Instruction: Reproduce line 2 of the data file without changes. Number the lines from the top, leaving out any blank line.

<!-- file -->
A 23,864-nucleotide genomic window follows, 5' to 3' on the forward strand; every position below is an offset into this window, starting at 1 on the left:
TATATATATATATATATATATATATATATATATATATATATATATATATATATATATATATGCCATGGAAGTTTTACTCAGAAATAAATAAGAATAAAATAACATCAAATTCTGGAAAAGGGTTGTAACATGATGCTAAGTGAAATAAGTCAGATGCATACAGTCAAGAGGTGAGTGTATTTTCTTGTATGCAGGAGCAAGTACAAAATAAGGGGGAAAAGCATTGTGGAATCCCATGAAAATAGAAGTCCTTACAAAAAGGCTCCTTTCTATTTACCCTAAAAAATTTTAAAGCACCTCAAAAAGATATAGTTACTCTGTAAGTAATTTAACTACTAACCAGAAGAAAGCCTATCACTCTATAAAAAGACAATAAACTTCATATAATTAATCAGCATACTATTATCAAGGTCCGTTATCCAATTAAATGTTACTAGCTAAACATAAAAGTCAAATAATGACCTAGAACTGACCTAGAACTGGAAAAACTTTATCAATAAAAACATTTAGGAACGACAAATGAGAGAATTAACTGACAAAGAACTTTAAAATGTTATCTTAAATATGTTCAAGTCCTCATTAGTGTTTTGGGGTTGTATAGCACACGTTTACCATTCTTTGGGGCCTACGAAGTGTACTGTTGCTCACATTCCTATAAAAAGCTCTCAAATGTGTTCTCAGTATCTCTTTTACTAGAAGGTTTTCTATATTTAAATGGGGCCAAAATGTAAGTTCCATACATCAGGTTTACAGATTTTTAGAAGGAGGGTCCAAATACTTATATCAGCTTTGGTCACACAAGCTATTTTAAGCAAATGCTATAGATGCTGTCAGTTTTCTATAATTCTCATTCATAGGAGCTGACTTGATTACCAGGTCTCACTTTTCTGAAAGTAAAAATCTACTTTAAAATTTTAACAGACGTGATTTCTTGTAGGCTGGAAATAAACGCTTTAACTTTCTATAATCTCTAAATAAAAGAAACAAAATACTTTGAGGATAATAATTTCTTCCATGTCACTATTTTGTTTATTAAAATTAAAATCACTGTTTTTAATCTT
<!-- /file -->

TATATATATATATATATATATATATATATATATATATATATATATATATATATATATATATGCCATGGAAGTTTTACTCAGAAATAAATAAGAATAAAATAACATCAAATTCTGGAAAAGGGTTGTAACATGATGCTAAGTGAAATAAGTCAGATGCATACAGTCAAGAGGTGAGTGTATTTTCTTGTATGCAGGAGCAAGTACAAAATAAGGGGGAAAAGCATTGTGGAATCCCATGAAAATAGAAGTCCTTACAAAAAGGCTCCTTTCTATTTACCCTAAAAAATTTTAAAGCACCTCAAAAAGATATAGTTACTCTGTAAGTAATTTAACTACTAACCAGAAGAAAGCCTATCACTCTATAAAAAGACAATAAACTTCATATAATTAATCAGCATACTATTATCAAGGTCCGTTATCCAATTAAATGTTACTAGCTAAACATAAAAGTCAAATAATGACCTAGAACTGACCTAGAACTGGAAAAACTTTATCAATAAAAACATTTAGGAACGACAAATGAGAGAATTAACTGACAAAGAACTTTAAAATGTTATCTTAAATATGTTCAAGTCCTCATTAGTGTTTTGGGGTTGTATAGCACACGTTTACCATTCTTTGGGGCCTACGAAGTGTACTGTTGCTCACATTCCTATAAAAAGCTCTCAAATGTGTTCTCAGTATCTCTTTTACTAGAAGGTTTTCTATATTTAAATGGGGCCAAAATGTAAGTTCCATACATCAGGTTTACAGATTTTTAGAAGGAGGGTCCAAATACTTATATCAGCTTTGGTCACACAAGCTATTTTAAGCAAATGCTATAGATGCTGTCAGTTTTCTATAATTCTCATTCATAGGAGCTGACTTGATTACCAGGTCTCACTTTTCTGAAAGTAAAAATCTACTTTAAAATTTTAACAGACGTGATTTCTTGTAGGCTGGAAATAAACGCTTTAACTTTCTATAATCTCTAAATAAAAGAAACAAAATACTTTGAGGATAATAATTTCTTCCATGTCACTATTTTGTTTATTAAAATTAAAATCACTGTTTTTAATCTT